This is a survey of different recovery needs to satisfy situations of server failure, accidental deletion, and complaince requirements of Exchange 2016.
- [Man] The most important part of any backup strategy…is the ability to restore.…So for that reason I'm going to approach…backup options from the restore needs…of the customer that may appear…in a service level agreement.…To start out let's take a look at why we need a backup.…What is it that we're protecting ourselves from?…One of the most obvious answers is server or site failure.…We want to know that we can recover if a server…or some of its hardware are lost.…
The best solution for this is a database availability group…with multiple copies of the mailbox database.…As discussed in previous chapters…that will provide you with a zero downtime solution…to the loss of a single server.…Another recovery need that's potentially less severe,…but definitely more likely, is accidental deletion.…This scenario is so common that Microsoft…has continued to include a feature…in Exchange Server called Recoverable Items…to allow users to recover their own…accidentally deleted files.…
So here I am logged in to Outlook for the web as Janice,…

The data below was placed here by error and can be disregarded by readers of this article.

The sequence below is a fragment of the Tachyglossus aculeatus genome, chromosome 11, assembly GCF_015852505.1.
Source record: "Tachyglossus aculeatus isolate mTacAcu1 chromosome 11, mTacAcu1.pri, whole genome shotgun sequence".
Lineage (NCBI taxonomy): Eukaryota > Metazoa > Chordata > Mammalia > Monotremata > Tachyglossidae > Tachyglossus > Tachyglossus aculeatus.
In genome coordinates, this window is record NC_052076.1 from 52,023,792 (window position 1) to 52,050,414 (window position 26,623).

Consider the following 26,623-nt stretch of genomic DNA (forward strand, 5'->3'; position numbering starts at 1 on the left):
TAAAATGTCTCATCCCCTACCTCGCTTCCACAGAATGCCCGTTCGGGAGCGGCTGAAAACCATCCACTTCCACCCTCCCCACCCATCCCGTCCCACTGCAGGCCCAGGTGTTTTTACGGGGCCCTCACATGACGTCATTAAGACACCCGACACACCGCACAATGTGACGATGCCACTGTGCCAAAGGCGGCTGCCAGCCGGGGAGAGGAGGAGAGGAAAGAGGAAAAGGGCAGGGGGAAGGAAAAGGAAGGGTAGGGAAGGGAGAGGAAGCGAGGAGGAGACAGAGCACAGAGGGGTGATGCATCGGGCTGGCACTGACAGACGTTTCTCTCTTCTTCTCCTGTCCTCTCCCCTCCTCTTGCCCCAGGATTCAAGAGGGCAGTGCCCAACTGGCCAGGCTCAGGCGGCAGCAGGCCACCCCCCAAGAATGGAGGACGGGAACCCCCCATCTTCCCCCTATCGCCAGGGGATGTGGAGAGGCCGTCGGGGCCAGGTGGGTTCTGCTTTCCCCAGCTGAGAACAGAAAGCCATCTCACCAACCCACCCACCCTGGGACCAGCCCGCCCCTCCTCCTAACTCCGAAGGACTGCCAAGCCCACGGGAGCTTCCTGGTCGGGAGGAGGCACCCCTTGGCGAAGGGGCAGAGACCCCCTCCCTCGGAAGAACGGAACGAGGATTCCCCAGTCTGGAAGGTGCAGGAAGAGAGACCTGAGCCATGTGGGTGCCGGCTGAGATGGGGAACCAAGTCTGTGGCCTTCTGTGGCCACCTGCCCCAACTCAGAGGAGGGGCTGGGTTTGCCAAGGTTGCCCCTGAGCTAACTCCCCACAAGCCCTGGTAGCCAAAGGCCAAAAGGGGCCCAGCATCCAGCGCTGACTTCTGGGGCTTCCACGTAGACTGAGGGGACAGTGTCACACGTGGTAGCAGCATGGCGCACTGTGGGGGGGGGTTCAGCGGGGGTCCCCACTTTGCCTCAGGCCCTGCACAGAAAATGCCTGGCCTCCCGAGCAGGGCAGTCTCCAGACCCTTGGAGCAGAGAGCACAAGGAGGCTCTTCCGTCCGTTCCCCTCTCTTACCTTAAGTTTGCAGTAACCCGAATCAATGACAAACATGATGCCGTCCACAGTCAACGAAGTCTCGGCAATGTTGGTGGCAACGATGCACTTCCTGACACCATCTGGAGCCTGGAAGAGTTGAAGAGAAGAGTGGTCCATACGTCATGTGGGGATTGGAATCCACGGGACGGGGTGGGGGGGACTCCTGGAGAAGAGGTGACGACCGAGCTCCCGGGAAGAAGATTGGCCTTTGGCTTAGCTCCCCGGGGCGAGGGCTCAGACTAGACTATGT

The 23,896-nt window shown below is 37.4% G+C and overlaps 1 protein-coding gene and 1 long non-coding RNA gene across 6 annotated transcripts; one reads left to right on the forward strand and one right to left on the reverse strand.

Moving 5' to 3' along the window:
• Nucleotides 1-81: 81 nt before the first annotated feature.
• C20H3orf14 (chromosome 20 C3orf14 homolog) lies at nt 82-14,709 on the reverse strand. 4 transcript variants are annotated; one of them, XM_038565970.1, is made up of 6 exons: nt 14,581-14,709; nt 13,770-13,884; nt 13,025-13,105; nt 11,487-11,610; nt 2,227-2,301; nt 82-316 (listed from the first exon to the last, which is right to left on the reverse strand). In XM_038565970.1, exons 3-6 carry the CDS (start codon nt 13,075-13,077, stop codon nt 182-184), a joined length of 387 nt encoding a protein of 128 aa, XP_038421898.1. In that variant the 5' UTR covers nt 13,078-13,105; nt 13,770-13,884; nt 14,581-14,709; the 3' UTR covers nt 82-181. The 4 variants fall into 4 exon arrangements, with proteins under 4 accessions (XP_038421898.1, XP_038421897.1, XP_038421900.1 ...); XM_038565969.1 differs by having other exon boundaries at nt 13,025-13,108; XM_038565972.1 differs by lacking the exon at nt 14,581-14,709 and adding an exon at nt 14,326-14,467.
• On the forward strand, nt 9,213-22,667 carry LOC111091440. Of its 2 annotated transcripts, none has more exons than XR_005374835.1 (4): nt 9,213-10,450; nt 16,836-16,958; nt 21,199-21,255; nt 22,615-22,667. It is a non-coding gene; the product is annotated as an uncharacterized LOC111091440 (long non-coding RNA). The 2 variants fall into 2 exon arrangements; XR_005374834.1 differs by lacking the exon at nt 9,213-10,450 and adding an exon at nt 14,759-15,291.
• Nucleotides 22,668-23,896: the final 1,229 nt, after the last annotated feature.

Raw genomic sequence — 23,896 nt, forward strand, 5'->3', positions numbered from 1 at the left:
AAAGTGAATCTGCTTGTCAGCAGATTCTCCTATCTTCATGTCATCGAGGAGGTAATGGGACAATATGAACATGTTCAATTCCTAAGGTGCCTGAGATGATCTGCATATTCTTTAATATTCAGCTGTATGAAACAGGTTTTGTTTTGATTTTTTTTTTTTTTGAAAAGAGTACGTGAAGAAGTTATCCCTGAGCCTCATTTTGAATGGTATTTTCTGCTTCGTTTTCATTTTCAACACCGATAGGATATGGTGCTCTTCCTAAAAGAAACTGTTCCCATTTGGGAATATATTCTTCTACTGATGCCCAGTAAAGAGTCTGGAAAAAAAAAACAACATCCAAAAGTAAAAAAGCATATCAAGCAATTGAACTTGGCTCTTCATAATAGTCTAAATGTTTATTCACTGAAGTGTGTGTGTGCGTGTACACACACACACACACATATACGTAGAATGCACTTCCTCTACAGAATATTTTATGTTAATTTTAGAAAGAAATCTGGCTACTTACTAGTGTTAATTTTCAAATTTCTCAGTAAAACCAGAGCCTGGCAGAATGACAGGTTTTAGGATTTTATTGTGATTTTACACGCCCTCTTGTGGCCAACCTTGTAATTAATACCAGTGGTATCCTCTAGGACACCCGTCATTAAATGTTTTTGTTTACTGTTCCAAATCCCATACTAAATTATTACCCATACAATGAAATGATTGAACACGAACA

AuthorScott M Burrell
- Planning and managing database storage
- Setting database requirements
- Storage architecture
- Virtualization scenarios
- Creating and managing mailbox databases
- Failure domains and SLA requirements
- Proper placement of a file share witness
- Site resilient DAG
- Troubleshooting database replication, performance, and database failure
- Planning for SLA recovery requirements
Skill Level Intermediate
Deploying Exchange Server 2016with Robert McMillen3h 1m Intermediate
Exchange 2016: Client Access Serviceswith Scott M Burrell1h 50m Intermediate
Exchange 2016: Transport Serviceswith Scott M Burrell2h 24m Intermediate
1. Plan and Manage Database Storage
2. High Availability Mailbox Databases
3. Site Resilient DAG
4. Troubleshooting Mailbox Databases
5. Backup and Recovery Solutions
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